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Jason Pitsch

Two new Patek Philippe 5140 References

Jason Pitsch

June 1, 2014

In 2006, Patek Philippe introduced the reference 5140 Perpetual Calendar, as an eventual replacement for the legendary 3940, which was first produced in 1985. According to Patek Philippe, the 3940 was the first highly complicated watch in regular production. Before that, they had already been producing perpetual calendar wristwatches since 1925. So today, it is no surprise that their Ultra-Thin Perpetual Calendar — is a brand icon.

The four 5140 references that were previously available are: white gold with an opaline white dial (Ref. 5140G-001), yellow gold with an opaline-white dial (Ref. 5140J-001), rose gold with a brown sunburst dial (Ref. 5140R-001) and platinum with a blue sunburst dial (Ref. 5140P-001).

For 2014, the two new variations are: platinum with an ebony-black sunburst dial and diamonds (Ref. 5140P-013) and rose gold with a silvery opaline dial (Ref. 5140R-011).

Apart from the new dials, everything else is the same. As it should be. You don’t mess with perfection.

Patek-Philippe-5140R-011.jpg Patek Philippe Rose Gold Perpetual Calendar Ref. 5140R-011


The 5140 comes in a fully polished round case, with a convex bezel, and measures a sleek 37.2 mm by 8.90 mm. Functions include: hours, minutes, moon phases, 24-hour dial, and perpetual calendar (day, date, month and leap year indicator). Hour markers are hand applied (hand set for the diamond model). Hour and minute hands are dauphine-shaped, with leaf-shaped hands for all of the other indications. The time is set by pulling out the crown one-stop, and wound at the pushed in position. The perpetual calendar is set by recessed push buttons on the side of the case. At 9 o’clock: day-of-week correction; between 11 and 12 o’clock: date correction; between 12 and 1 o’clock: month correction and at 6 o’clock: is the moon phase corrector. A correction stylus in ebony and 18K white gold is included to adjust the date functions.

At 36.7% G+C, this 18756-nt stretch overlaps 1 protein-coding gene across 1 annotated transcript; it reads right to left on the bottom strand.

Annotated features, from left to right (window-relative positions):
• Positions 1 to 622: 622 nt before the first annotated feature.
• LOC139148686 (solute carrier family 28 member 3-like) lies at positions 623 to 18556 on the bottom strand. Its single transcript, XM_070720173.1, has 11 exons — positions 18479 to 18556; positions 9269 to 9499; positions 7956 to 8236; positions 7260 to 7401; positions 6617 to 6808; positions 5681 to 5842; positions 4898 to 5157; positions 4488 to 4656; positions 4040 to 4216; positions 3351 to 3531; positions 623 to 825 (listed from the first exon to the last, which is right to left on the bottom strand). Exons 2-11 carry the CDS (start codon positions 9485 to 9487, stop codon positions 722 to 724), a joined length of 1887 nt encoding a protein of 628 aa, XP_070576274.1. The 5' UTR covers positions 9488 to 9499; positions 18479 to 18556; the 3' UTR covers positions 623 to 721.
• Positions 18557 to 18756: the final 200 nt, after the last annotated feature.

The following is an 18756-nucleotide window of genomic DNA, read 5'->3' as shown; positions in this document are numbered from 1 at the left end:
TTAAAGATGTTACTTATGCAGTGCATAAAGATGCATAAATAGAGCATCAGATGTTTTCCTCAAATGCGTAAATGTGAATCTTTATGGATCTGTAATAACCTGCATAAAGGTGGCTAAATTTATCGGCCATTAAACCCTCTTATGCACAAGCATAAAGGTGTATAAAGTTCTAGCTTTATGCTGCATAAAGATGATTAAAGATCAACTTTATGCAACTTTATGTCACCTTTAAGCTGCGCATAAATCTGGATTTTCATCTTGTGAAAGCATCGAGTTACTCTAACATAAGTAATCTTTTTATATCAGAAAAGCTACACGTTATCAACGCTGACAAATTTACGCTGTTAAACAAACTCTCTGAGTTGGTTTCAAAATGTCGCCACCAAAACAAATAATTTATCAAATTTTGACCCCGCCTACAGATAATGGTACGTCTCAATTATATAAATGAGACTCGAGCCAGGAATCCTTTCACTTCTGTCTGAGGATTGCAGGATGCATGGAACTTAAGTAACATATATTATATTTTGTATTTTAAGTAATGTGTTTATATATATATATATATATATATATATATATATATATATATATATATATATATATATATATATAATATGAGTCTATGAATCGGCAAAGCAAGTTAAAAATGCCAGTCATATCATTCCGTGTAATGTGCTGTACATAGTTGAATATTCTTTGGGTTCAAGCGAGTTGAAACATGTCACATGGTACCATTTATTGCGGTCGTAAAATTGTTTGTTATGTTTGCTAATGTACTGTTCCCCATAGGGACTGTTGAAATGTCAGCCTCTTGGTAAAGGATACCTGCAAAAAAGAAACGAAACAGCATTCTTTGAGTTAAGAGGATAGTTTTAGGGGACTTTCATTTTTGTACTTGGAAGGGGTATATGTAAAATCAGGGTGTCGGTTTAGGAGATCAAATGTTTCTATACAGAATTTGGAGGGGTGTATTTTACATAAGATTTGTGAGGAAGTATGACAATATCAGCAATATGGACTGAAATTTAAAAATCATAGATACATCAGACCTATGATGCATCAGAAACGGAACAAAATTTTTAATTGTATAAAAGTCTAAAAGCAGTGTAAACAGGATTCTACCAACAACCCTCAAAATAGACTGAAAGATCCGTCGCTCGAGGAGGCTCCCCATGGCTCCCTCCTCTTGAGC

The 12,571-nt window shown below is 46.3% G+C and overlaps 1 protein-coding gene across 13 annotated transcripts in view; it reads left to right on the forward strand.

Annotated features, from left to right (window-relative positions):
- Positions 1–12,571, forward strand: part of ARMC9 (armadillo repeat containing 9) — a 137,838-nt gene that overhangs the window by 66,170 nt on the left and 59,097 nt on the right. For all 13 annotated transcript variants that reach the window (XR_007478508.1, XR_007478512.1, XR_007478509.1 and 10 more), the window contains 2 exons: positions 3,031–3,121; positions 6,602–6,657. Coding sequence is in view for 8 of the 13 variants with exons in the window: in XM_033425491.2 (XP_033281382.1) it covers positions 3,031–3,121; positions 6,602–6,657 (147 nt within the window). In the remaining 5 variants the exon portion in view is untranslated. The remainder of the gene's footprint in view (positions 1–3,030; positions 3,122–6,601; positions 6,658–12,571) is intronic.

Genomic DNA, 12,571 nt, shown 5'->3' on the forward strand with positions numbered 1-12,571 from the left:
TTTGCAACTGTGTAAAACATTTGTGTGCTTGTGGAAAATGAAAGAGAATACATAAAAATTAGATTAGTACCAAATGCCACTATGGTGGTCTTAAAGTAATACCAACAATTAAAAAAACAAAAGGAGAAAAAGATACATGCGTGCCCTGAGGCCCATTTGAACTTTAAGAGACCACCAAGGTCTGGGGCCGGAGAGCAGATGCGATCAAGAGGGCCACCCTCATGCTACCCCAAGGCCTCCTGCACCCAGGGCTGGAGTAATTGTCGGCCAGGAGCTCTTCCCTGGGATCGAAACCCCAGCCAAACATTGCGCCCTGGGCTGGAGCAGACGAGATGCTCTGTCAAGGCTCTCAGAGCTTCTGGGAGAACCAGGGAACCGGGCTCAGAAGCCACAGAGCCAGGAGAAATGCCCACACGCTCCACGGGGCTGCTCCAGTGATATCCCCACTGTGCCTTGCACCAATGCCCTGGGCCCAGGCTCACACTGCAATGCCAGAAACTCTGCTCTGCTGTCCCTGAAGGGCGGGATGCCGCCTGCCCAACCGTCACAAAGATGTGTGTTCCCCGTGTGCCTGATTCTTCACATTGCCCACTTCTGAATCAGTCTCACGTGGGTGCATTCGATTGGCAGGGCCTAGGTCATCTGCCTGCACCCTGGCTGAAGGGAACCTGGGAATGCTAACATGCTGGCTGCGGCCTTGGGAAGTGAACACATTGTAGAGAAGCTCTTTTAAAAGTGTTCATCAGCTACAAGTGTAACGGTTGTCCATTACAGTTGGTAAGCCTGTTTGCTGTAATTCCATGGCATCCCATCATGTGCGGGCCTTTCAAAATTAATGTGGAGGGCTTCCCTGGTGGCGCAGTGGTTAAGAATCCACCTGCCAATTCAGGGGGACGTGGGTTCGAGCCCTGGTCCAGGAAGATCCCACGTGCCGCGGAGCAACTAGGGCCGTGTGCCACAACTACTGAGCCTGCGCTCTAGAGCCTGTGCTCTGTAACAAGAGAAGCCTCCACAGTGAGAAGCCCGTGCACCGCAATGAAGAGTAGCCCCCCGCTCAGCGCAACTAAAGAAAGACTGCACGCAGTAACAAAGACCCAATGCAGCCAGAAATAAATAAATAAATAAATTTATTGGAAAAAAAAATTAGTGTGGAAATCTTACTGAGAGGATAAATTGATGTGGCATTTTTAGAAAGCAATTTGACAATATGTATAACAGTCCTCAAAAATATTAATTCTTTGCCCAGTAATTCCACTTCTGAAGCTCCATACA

The ultra-thin caliber 240Q, is also unchanged. It is is a mere 3.88 mm thick, and has a 22K micro-rotor that allows the movement to be fully appreciated, without sacrificing the convenience of automatic winding. The mainplate features a perlage finish. The bridges and rotor have beautiful Geneva stripes. And all edges have been perfectly bevelled by hand. The movement consists of 275 total parts, 27 of which are jewels, and a power reserve of 48-hours. The Gyromax balance wheel oscillates back and fourth at 3Hz (or 21,600 times per hour).

The Patek Philippe 5140 Perpetual Calendar in platinum is paired with a hand-stitched shiny black alligator strap with square scales and a matching fold-over clasp. The rose gold model is paired with a hand-stitched shiny brown alligator strap with square scales and a matching fold-over clasp. Water-resistance is 30 meters. An interchangeable solid caseback and sapphire crystal caseback are included.

When we met with Patek Philippe at Baselworld back in March, there was a discussion over what we, as guys, thought about a men’s watch with diamonds. The editors in attendance from Hodinkee, Gear Patrol, Timezone, and ProfessionalWatches — all unanimously agreed at the time that we preferred watches without diamonds. However, in retrospect, I have to admit, of all the men’s watches with diamonds I have ever seen, this is by far my favorite. The execution of the diamonds is so subtle, you barely even notice they are there.

The Patek Philippe Ultra-Thin Perpetual Calendar is $91,000 in rose gold and $115,700 in platinum with diamond-set dial.

Patek-Philippe-5140R-011-caseback.jpg

Baselworld, Hands-On, Patek Philippe


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